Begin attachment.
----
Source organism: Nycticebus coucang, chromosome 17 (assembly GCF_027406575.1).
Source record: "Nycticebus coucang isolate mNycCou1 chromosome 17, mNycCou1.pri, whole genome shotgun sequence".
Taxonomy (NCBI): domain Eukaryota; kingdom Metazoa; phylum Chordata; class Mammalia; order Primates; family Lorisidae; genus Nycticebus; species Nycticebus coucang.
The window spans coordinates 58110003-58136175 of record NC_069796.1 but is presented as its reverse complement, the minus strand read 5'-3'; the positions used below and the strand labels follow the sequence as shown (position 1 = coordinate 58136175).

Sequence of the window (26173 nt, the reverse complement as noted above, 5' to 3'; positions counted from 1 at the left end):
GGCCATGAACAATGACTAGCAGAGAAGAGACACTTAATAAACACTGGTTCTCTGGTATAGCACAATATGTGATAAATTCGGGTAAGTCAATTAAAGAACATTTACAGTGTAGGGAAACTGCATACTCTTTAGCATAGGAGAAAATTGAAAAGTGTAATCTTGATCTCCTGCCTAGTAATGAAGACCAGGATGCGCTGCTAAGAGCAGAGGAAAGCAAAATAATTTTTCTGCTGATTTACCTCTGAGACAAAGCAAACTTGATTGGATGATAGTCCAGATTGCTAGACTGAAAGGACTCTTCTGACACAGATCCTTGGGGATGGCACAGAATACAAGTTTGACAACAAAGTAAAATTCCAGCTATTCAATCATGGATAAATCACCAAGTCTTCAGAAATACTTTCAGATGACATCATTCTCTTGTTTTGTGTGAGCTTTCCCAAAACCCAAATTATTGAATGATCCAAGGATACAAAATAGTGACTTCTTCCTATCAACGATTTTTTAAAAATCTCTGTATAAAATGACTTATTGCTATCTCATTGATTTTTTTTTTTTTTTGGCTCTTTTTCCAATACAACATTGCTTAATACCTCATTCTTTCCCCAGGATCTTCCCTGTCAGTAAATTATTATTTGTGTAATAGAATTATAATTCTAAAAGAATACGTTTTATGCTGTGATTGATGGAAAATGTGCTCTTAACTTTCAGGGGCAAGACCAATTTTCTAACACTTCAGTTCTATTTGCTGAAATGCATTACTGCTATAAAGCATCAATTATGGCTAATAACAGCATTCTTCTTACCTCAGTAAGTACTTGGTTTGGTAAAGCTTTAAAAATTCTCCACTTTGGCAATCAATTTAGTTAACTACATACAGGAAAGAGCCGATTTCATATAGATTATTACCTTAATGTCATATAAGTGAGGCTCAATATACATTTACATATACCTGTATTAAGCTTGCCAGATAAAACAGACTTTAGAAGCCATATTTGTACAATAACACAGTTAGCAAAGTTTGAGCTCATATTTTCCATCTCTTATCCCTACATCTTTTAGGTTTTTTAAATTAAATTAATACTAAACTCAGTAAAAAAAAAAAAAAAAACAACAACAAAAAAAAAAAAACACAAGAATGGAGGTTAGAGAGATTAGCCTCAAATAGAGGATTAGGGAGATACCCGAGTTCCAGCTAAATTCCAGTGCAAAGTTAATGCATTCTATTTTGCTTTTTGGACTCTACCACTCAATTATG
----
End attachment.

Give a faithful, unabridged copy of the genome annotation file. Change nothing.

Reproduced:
Source organism: Nycticebus coucang, chromosome 17 (assembly GCF_027406575.1).
Source record: "Nycticebus coucang isolate mNycCou1 chromosome 17, mNycCou1.pri, whole genome shotgun sequence".
Taxonomy (NCBI): domain Eukaryota; kingdom Metazoa; phylum Chordata; class Mammalia; order Primates; family Lorisidae; genus Nycticebus; species Nycticebus coucang.
The window spans coordinates 58110003-58136175 of record NC_069796.1 but is presented as its reverse complement, the minus strand read 5'-3'; the positions used below and the strand labels follow the sequence as shown (position 1 = coordinate 58136175).

Sequence of the window (26173 nt, the reverse complement as noted above, 5' to 3'; positions counted from 1 at the left end):
GGCCATGAACAATGACTAGCAGAGAAGAGACACTTAATAAACACTGGTTCTCTGGTATAGCACAATATGTGATAAATTCGGGTAAGTCAATTAAAGAACATTTACAGTGTAGGGAAACTGCATACTCTTTAGCATAGGAGAAAATTGAAAAGTGTAATCTTGATCTCCTGCCTAGTAATGAAGACCAGGATGCGCTGCTAAGAGCAGAGGAAAGCAAAATAATTTTTCTGCTGATTTACCTCTGAGACAAAGCAAACTTGATTGGATGATAGTCCAGATTGCTAGACTGAAAGGACTCTTCTGACACAGATCCTTGGGGATGGCACAGAATACAAGTTTGACAACAAAGTAAAATTCCAGCTATTCAATCATGGATAAATCACCAAGTCTTCAGAAATACTTTCAGATGACATCATTCTCTTGTTTTGTGTGAGCTTTCCCAAAACCCAAATTATTGAATGATCCAAGGATACAAAATAGTGACTTCTTCCTATCAACGATTTTTTAAAAATCTCTGTATAAAATGACTTATTGCTATCTCATTGATTTTTTTTTTTTTTTGGCTCTTTTTCCAATACAACATTGCTTAATACCTCATTCTTTCCCCAGGATCTTCCCTGTCAGTAAATTATTATTTGTGTAATAGAATTATAATTCTAAAAGAATACGTTTTATGCTGTGATTGATGGAAAATGTGCTCTTAACTTTCAGGGGCAAGACCAATTTTCTAACACTTCAGTTCTATTTGCTGAAATGCATTACTGCTATAAAGCATCAATTATGGCTAATAACAGCATTCTTCTTACCTCAGTAAGTACTTGGTTTGGTAAAGCTTTAAAAATTCTCCACTTTGGCAATCAATTTAGTTAACTACATACAGGAAAGAGCCGATTTCATATAGATTATTACCTTAATGTCATATAAGTGAGGCTCAATATACATTTACATATACCTGTATTAAGCTTGCCAGATAAAACAGACTTTAGAAGCCATATTTGTACAATAACACAGTTAGCAAAGTTTGAGCTCATATTTTCCATCTCTTATCCCTACATCTTTTAGGTTTTTTAAATTAAATTAATACTAAACTCAGTAAAAAAAAAAAAAAAAACAACAACAAAAAAAAAAAAACACAAGAATGGAGGTTAGAGAGATTAGCCTCAAATAGAGGATTAGGGAGATACCCGAGTTCCAGCTAAATTCCAGTGCAAAGTTAATGCATTCTATTTTGCTTTTTGGACTCTACCACTCAATTATG